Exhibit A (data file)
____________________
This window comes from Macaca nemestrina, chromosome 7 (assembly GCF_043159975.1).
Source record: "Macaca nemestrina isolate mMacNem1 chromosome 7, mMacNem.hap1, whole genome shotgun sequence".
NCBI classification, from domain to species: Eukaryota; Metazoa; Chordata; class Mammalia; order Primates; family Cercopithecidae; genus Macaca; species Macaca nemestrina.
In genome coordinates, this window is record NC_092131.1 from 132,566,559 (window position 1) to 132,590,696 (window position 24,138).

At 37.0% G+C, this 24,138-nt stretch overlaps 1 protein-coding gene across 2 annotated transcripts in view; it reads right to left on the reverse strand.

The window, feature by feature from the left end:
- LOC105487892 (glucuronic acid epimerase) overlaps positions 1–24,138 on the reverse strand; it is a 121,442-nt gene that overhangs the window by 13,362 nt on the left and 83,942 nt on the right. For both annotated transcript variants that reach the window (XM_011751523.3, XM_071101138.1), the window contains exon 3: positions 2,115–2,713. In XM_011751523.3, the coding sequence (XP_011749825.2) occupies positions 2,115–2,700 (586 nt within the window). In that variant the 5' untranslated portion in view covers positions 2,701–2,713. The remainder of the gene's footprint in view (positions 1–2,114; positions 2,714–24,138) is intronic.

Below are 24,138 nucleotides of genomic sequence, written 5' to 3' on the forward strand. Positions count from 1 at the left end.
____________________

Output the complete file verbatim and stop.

This window comes from Macaca nemestrina, chromosome 7 (assembly GCF_043159975.1).
Source record: "Macaca nemestrina isolate mMacNem1 chromosome 7, mMacNem.hap1, whole genome shotgun sequence".
NCBI classification, from domain to species: Eukaryota; Metazoa; Chordata; class Mammalia; order Primates; family Cercopithecidae; genus Macaca; species Macaca nemestrina.
In genome coordinates, this window is record NC_092131.1 from 132,566,559 (window position 1) to 132,590,696 (window position 24,138).

At 37.0% G+C, this 24,138-nt stretch overlaps 1 protein-coding gene across 2 annotated transcripts in view; it reads right to left on the reverse strand.

The window, feature by feature from the left end:
- LOC105487892 (glucuronic acid epimerase) overlaps positions 1–24,138 on the reverse strand; it is a 121,442-nt gene that overhangs the window by 13,362 nt on the left and 83,942 nt on the right. For both annotated transcript variants that reach the window (XM_011751523.3, XM_071101138.1), the window contains exon 3: positions 2,115–2,713. In XM_011751523.3, the coding sequence (XP_011749825.2) occupies positions 2,115–2,700 (586 nt within the window). In that variant the 5' untranslated portion in view covers positions 2,701–2,713. The remainder of the gene's footprint in view (positions 1–2,114; positions 2,714–24,138) is intronic.

Below are 24,138 nucleotides of genomic sequence, written 5' to 3' on the forward strand. Positions count from 1 at the left end.